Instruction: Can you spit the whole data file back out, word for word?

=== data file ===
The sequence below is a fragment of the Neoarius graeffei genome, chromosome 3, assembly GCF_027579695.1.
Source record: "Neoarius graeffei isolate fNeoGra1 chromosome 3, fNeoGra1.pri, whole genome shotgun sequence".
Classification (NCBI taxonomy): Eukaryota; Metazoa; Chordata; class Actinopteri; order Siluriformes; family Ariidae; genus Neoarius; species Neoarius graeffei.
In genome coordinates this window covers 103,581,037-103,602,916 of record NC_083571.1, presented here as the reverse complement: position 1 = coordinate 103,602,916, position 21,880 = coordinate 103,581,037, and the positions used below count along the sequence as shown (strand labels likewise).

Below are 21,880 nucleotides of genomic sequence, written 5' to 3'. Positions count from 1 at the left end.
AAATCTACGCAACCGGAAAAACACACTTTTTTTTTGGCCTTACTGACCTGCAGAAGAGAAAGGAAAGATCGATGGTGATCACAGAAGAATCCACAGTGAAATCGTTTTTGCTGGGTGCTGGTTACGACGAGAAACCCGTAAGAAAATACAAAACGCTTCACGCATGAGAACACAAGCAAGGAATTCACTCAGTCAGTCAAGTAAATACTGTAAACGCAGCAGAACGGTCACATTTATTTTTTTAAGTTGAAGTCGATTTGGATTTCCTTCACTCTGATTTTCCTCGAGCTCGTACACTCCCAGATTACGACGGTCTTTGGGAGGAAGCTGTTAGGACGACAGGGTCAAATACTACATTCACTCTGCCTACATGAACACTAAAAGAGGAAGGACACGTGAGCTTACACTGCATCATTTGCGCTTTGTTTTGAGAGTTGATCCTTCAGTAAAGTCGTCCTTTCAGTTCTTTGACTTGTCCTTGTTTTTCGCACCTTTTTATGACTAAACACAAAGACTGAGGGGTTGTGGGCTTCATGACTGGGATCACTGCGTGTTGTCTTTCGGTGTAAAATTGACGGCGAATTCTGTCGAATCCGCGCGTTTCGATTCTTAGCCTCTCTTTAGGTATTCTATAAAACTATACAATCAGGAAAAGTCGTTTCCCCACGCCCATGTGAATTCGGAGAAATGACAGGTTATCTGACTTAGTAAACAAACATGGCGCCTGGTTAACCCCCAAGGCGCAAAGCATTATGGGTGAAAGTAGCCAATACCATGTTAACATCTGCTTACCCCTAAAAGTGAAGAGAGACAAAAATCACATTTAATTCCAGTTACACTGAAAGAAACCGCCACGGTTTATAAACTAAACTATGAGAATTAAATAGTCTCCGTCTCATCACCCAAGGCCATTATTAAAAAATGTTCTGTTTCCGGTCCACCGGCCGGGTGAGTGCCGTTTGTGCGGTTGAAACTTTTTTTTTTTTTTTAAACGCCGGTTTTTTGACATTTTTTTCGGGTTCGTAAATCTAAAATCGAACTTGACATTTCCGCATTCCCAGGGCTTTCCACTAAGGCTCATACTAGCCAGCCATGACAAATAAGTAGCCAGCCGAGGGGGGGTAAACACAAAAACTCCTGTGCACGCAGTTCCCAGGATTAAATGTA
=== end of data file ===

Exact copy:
The sequence below is a fragment of the Neoarius graeffei genome, chromosome 3, assembly GCF_027579695.1.
Source record: "Neoarius graeffei isolate fNeoGra1 chromosome 3, fNeoGra1.pri, whole genome shotgun sequence".
Classification (NCBI taxonomy): Eukaryota; Metazoa; Chordata; class Actinopteri; order Siluriformes; family Ariidae; genus Neoarius; species Neoarius graeffei.
In genome coordinates this window covers 103,581,037-103,602,916 of record NC_083571.1, presented here as the reverse complement: position 1 = coordinate 103,602,916, position 21,880 = coordinate 103,581,037, and the positions used below count along the sequence as shown (strand labels likewise).

Below are 21,880 nucleotides of genomic sequence, written 5' to 3'. Positions count from 1 at the left end.
AAATCTACGCAACCGGAAAAACACACTTTTTTTTTGGCCTTACTGACCTGCAGAAGAGAAAGGAAAGATCGATGGTGATCACAGAAGAATCCACAGTGAAATCGTTTTTGCTGGGTGCTGGTTACGACGAGAAACCCGTAAGAAAATACAAAACGCTTCACGCATGAGAACACAAGCAAGGAATTCACTCAGTCAGTCAAGTAAATACTGTAAACGCAGCAGAACGGTCACATTTATTTTTTTAAGTTGAAGTCGATTTGGATTTCCTTCACTCTGATTTTCCTCGAGCTCGTACACTCCCAGATTACGACGGTCTTTGGGAGGAAGCTGTTAGGACGACAGGGTCAAATACTACATTCACTCTGCCTACATGAACACTAAAAGAGGAAGGACACGTGAGCTTACACTGCATCATTTGCGCTTTGTTTTGAGAGTTGATCCTTCAGTAAAGTCGTCCTTTCAGTTCTTTGACTTGTCCTTGTTTTTCGCACCTTTTTATGACTAAACACAAAGACTGAGGGGTTGTGGGCTTCATGACTGGGATCACTGCGTGTTGTCTTTCGGTGTAAAATTGACGGCGAATTCTGTCGAATCCGCGCGTTTCGATTCTTAGCCTCTCTTTAGGTATTCTATAAAACTATACAATCAGGAAAAGTCGTTTCCCCACGCCCATGTGAATTCGGAGAAATGACAGGTTATCTGACTTAGTAAACAAACATGGCGCCTGGTTAACCCCCAAGGCGCAAAGCATTATGGGTGAAAGTAGCCAATACCATGTTAACATCTGCTTACCCCTAAAAGTGAAGAGAGACAAAAATCACATTTAATTCCAGTTACACTGAAAGAAACCGCCACGGTTTATAAACTAAACTATGAGAATTAAATAGTCTCCGTCTCATCACCCAAGGCCATTATTAAAAAATGTTCTGTTTCCGGTCCACCGGCCGGGTGAGTGCCGTTTGTGCGGTTGAAACTTTTTTTTTTTTTTTAAACGCCGGTTTTTTGACATTTTTTTCGGGTTCGTAAATCTAAAATCGAACTTGACATTTCCGCATTCCCAGGGCTTTCCACTAAGGCTCATACTAGCCAGCCATGACAAATAAGTAGCCAGCCGAGGGGGGGTAAACACAAAAACTCCTGTGCACGCAGTTCCCAGGATTAAATGTA